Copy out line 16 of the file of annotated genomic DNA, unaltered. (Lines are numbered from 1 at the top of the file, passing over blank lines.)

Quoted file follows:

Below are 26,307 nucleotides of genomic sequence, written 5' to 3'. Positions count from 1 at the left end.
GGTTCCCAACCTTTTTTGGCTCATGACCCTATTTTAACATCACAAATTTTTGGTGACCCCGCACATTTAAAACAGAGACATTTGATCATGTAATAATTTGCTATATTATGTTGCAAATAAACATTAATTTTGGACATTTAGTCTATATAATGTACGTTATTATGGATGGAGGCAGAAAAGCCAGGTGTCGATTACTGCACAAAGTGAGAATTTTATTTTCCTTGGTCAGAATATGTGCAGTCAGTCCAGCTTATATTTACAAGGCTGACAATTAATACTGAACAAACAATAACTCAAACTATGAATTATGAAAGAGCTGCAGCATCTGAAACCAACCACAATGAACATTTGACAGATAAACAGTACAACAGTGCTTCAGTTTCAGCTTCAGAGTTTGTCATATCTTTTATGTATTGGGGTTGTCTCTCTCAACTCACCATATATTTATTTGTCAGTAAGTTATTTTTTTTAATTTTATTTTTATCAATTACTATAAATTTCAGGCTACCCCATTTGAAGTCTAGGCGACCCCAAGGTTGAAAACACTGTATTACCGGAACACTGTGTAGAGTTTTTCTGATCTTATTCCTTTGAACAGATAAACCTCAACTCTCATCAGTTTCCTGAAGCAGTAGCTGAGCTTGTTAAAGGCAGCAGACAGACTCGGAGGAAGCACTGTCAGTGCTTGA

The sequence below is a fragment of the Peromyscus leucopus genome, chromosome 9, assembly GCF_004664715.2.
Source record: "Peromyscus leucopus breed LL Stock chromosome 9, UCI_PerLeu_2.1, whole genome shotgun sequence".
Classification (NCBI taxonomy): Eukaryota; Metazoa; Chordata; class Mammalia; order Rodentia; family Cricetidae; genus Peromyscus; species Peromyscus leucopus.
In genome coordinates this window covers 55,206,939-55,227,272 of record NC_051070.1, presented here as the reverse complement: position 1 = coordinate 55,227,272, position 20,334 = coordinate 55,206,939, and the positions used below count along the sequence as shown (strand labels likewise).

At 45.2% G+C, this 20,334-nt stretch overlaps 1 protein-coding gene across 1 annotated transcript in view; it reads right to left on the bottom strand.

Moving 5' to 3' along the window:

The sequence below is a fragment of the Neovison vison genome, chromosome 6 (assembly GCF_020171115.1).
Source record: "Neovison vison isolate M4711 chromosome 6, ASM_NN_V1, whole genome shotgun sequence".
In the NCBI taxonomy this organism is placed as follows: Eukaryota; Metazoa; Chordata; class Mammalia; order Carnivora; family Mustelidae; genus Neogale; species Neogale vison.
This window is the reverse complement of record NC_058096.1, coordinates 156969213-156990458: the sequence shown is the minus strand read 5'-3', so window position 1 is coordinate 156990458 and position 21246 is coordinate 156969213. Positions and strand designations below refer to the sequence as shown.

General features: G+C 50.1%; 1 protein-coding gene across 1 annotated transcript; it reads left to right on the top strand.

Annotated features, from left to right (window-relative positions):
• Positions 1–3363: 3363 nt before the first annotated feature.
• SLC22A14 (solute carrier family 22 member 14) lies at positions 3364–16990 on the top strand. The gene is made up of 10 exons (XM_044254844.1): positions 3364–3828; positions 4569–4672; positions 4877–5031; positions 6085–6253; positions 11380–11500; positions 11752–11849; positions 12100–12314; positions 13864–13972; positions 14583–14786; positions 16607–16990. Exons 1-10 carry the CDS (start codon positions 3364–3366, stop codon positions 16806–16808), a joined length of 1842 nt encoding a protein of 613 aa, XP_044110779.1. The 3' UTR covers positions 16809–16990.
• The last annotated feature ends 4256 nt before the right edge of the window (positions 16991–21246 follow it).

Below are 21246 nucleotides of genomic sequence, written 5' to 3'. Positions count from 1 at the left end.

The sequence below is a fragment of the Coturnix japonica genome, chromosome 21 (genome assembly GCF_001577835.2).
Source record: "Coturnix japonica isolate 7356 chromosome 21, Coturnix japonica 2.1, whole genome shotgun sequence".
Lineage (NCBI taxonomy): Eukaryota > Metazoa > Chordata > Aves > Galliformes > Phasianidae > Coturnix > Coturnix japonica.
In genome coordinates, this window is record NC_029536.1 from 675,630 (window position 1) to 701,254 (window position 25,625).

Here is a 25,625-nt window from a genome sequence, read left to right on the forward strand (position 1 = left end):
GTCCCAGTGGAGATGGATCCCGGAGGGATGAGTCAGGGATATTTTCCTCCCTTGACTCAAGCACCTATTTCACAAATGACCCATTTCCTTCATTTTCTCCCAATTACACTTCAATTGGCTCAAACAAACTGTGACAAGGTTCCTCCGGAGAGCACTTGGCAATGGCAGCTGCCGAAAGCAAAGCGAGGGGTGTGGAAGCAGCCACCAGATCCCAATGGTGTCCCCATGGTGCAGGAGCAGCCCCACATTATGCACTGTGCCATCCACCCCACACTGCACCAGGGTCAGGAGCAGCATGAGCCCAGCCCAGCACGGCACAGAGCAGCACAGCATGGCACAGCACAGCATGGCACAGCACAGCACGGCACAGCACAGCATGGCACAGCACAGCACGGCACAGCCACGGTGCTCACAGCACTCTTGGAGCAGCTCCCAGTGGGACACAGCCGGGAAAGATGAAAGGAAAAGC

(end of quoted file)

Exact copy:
• SLC22A14 (solute carrier family 22 member 14) lies at positions 3364–16990 on the top strand. The gene is made up of 10 exons (XM_044254844.1): positions 3364–3828; positions 4569–4672; positions 4877–5031; positions 6085–6253; positions 11380–11500; positions 11752–11849; positions 12100–12314; positions 13864–13972; positions 14583–14786; positions 16607–16990. Exons 1-10 carry the CDS (start codon positions 3364–3366, stop codon positions 16806–16808), a joined length of 1842 nt encoding a protein of 613 aa, XP_044110779.1. The 3' UTR covers positions 16809–16990.